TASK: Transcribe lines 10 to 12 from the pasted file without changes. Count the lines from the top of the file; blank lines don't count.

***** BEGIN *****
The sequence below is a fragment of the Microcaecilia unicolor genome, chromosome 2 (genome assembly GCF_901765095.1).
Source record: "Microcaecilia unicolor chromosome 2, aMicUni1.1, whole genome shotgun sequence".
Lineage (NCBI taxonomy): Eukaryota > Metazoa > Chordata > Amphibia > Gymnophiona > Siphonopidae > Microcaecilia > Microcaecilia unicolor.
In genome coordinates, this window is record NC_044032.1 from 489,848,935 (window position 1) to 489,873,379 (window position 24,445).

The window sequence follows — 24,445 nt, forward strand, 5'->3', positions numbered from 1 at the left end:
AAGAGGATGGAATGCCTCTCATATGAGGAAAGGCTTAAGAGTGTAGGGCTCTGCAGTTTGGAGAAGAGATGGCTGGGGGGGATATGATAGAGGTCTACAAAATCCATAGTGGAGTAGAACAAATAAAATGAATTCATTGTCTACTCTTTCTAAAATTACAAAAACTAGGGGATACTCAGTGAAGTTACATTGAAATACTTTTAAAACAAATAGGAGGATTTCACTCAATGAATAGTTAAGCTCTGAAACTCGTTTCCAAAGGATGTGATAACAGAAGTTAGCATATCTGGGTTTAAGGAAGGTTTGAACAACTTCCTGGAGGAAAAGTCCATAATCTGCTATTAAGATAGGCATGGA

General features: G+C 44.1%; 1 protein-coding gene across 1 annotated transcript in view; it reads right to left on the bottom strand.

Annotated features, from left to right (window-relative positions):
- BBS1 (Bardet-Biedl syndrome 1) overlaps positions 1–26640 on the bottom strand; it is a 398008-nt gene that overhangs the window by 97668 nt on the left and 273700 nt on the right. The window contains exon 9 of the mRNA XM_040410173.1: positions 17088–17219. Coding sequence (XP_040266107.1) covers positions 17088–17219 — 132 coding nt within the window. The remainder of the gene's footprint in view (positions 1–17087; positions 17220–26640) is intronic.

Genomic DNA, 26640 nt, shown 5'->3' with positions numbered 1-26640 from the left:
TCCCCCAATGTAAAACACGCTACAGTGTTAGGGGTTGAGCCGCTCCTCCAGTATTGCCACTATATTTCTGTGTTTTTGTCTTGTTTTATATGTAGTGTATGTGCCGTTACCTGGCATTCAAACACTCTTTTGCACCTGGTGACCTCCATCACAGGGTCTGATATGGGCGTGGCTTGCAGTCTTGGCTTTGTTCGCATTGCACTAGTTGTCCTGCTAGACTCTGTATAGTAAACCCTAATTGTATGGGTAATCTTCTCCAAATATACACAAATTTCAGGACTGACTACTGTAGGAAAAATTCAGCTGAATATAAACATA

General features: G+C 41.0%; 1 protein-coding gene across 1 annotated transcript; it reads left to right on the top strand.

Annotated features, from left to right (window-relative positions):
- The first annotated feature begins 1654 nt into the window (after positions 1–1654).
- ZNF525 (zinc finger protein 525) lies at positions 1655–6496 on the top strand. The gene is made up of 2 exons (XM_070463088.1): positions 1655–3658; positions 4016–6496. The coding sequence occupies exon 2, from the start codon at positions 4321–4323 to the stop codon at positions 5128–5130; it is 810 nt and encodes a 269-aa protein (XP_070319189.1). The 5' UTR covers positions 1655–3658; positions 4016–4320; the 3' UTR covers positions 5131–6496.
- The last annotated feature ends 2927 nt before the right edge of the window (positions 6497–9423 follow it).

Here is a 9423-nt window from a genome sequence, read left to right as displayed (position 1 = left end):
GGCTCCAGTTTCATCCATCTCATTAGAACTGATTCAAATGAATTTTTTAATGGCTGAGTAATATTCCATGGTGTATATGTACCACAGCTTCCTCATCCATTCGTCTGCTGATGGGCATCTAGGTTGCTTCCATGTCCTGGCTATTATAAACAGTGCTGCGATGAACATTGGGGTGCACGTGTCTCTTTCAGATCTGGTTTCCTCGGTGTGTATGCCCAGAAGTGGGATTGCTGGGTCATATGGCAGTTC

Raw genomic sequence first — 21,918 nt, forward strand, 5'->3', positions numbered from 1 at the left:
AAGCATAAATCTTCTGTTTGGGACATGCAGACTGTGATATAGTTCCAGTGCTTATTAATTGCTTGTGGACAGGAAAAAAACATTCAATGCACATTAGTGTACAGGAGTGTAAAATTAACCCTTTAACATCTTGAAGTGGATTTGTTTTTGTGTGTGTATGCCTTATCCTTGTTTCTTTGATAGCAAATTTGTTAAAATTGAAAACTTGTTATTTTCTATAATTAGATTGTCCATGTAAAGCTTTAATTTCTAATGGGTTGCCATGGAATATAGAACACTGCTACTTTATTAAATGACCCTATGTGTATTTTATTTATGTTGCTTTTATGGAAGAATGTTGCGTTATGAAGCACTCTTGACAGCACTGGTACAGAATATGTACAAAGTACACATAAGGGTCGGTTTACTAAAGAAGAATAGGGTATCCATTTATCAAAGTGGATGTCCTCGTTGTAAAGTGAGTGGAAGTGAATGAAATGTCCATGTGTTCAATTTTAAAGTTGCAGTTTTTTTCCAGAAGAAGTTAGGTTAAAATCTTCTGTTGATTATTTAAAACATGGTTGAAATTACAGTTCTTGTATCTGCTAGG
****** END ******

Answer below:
Genomic DNA, 26640 nt, shown 5'->3' with positions numbered 1-26640 from the left:
TCCCCCAATGTAAAACACGCTACAGTGTTAGGGGTTGAGCCGCTCCTCCAGTATTGCCACTATATTTCTGTGTTTTTGTCTTGTTTTATATGTAGTGTATGTGCCGTTACCTGGCATTCAAACACTCTTTTGCACCTGGTGACCTCCATCACAGGGTCTGATATGGGCGTGGCTTGCAGTCTTGGCTTTGTTCGCATTGCACTAGTTGTCCTGCTAGACTCTGTATAGTAAACCCTAATTGTATGGGTAATCTTCTCCAAATATACACAAATTTCAGGACTGACTACTGTAGGAAAAATTCAGCTGAATATAAACATA

General features: G+C 41.0%; 1 protein-coding gene across 1 annotated transcript; it reads left to right on the top strand.